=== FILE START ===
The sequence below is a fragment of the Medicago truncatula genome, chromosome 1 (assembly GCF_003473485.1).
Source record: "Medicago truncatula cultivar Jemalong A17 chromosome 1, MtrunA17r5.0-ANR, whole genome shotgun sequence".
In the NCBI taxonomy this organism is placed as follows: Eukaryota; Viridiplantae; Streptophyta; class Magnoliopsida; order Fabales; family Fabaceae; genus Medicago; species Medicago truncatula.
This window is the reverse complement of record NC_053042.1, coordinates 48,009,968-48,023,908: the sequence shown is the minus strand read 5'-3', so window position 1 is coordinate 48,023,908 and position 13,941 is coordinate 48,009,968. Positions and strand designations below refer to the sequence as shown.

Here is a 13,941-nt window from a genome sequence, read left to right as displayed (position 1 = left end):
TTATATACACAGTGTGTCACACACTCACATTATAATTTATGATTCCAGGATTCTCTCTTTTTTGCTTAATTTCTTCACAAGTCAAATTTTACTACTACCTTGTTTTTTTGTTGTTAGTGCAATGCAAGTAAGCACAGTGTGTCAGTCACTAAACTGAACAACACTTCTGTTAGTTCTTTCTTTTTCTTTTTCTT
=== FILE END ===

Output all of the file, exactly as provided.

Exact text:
The sequence below is a fragment of the Medicago truncatula genome, chromosome 1 (assembly GCF_003473485.1).
Source record: "Medicago truncatula cultivar Jemalong A17 chromosome 1, MtrunA17r5.0-ANR, whole genome shotgun sequence".
In the NCBI taxonomy this organism is placed as follows: Eukaryota; Viridiplantae; Streptophyta; class Magnoliopsida; order Fabales; family Fabaceae; genus Medicago; species Medicago truncatula.
This window is the reverse complement of record NC_053042.1, coordinates 48,009,968-48,023,908: the sequence shown is the minus strand read 5'-3', so window position 1 is coordinate 48,023,908 and position 13,941 is coordinate 48,009,968. Positions and strand designations below refer to the sequence as shown.

Here is a 13,941-nt window from a genome sequence, read left to right as displayed (position 1 = left end):
TTATATACACAGTGTGTCACACACTCACATTATAATTTATGATTCCAGGATTCTCTCTTTTTTGCTTAATTTCTTCACAAGTCAAATTTTACTACTACCTTGTTTTTTTGTTGTTAGTGCAATGCAAGTAAGCACAGTGTGTCAGTCACTAAACTGAACAACACTTCTGTTAGTTCTTTCTTTTTCTTTTTCTT